Caster Semenya may have to take medication as study reopens testosterone debate

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By Emma Beswick
Caster Semenya may have to take medication as study reopens testosterone debate

Female athletes with high levels of testosterone, like South African Caster Semenya, may be forced to undertake hormone treatment to compete in future events after a study showed they have an advantage over their rivals.

The research, funded by the World Anti-Doping Agency and the International Association of Athletics Federations, found that female athletes with very high levels of naturally occurring testosterone had an edge of at least 4.5 percent on competitors with lower levels.

Results published in the British Journal of Sports Medicine analysed over 2,100 androgen samples from athletes participating in the 2011 and 2013 World Championships.

Athletes showing the highest levels of testosterone performed significantly better than those with the lowest levels – notably in the 800m (1.8% faster), 400m (2.7% faster) and the 400m hurdles (2.8% faster).

Individuals with high levels competing in the pole vault could jump 2.9% higher and in the hammer throw could project 4.5% further.

The IAAF’s hyperandrogenism regulations, which define the scientific consensus that the difference between sexes in sports performance is mainly due to the marked difference in male and female testosterone levels, were suspended for two years on July 27, 2015, during a case involving the Indian athlete Dutee Chand.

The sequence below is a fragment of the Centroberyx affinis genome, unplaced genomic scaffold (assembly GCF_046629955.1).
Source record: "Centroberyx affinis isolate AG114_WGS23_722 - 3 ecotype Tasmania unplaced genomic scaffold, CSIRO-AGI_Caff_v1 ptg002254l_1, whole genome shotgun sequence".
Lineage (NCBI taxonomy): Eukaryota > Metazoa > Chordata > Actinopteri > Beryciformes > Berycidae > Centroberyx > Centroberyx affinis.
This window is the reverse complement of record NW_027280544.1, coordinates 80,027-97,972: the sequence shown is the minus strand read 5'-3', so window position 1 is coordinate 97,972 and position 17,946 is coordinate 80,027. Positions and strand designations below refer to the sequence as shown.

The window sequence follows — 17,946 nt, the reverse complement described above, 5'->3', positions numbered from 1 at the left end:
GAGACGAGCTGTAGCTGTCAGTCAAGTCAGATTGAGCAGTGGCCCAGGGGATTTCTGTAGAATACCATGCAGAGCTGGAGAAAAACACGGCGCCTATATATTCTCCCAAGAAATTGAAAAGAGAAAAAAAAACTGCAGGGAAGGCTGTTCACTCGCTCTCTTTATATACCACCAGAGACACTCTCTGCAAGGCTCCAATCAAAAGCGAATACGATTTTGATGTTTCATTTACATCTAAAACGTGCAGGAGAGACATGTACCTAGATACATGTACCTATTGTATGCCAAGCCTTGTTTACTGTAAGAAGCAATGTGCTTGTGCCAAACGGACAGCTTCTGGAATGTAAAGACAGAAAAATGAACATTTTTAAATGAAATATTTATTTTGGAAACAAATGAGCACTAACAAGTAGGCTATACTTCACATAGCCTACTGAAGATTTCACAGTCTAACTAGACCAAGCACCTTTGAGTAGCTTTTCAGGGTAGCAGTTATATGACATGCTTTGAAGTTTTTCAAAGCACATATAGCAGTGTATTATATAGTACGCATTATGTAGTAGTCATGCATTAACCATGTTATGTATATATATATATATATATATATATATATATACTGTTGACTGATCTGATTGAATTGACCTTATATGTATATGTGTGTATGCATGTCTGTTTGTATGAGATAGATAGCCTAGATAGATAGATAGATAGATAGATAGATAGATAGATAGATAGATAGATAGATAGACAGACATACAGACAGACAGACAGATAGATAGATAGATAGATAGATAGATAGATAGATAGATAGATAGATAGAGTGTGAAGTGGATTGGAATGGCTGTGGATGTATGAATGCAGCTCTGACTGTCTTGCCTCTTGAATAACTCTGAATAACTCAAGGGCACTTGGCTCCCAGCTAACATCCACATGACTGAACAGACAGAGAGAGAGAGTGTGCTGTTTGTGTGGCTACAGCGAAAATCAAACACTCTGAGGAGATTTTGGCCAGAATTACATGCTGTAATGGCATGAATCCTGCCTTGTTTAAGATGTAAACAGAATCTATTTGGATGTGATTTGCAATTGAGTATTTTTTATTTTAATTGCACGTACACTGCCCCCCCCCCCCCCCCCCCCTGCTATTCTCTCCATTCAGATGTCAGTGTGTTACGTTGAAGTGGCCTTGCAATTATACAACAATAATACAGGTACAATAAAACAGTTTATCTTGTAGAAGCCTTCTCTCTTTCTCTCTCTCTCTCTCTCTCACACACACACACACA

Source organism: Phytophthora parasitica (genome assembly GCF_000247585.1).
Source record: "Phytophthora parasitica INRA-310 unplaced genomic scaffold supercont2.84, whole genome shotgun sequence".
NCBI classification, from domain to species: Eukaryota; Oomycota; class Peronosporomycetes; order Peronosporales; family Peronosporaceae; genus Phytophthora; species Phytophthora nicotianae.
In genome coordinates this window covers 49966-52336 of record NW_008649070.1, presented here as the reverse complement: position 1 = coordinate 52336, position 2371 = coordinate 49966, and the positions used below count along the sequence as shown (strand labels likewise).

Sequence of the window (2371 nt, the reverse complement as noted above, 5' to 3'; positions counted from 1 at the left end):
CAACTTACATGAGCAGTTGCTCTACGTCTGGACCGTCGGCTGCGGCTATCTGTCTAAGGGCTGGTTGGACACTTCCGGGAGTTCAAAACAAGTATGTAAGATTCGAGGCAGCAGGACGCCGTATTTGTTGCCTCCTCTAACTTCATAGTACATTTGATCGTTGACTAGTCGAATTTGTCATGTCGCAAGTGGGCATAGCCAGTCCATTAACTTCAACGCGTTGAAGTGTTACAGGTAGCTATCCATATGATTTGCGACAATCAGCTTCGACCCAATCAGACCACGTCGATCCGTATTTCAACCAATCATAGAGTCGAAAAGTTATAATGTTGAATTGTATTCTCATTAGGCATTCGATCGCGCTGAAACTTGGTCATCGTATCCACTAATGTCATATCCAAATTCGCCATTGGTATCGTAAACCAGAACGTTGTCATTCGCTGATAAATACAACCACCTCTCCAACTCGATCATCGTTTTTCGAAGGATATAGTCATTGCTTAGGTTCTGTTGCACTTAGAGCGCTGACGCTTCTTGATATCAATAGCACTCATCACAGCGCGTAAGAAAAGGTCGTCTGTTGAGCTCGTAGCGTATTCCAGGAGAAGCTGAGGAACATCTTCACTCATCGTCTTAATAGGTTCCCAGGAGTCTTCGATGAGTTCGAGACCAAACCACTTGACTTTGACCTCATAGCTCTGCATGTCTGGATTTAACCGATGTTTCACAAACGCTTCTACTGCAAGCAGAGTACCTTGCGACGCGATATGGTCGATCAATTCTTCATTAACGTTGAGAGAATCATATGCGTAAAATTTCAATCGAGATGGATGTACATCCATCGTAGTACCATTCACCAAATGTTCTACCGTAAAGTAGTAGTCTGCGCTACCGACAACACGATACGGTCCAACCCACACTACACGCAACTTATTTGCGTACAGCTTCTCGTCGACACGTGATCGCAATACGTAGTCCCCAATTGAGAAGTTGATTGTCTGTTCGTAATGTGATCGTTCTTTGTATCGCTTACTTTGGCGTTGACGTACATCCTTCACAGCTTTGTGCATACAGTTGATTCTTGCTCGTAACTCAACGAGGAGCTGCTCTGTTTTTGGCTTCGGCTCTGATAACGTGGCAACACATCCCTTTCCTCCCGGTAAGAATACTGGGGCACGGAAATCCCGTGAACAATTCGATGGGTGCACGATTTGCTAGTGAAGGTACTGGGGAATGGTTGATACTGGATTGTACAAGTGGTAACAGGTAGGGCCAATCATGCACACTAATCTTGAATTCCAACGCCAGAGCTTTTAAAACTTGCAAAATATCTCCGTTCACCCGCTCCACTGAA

The IAAF is set to challenge this later this month and the study could provide the missing evidence to turn around the 2015 ruling, which deemed that the regulations be suspended until the impact of circulating androgens on sporting performance could be proved.

The study will almost certainly reopen the case concerning the handling of female athletes with hyperandrogenism – a condition which causes them to produce higher than average levels of male sex hormones, including testosterone.

Before the ruling, Semenya and others like her were taking medication which suppressed their levels of testosterone in order to abide by regulations for female athletes.

They could be forced to restart hormone replacement therapy (HRT) or even consider surgery if the hyperandrogenism regulations suspension is lifted.

“Our starting position is to defend, protect and promote fair female competition,” said Stephane Bermon, one of the study’s authors.

“This study is one part of the evidence the IAAF will be submitting … regarding the degree of performance advantage that hyperandrogenic female athletes enjoy over female athletes with normal testosterone levels.”

The IAAF is withholding comment until the case is closed.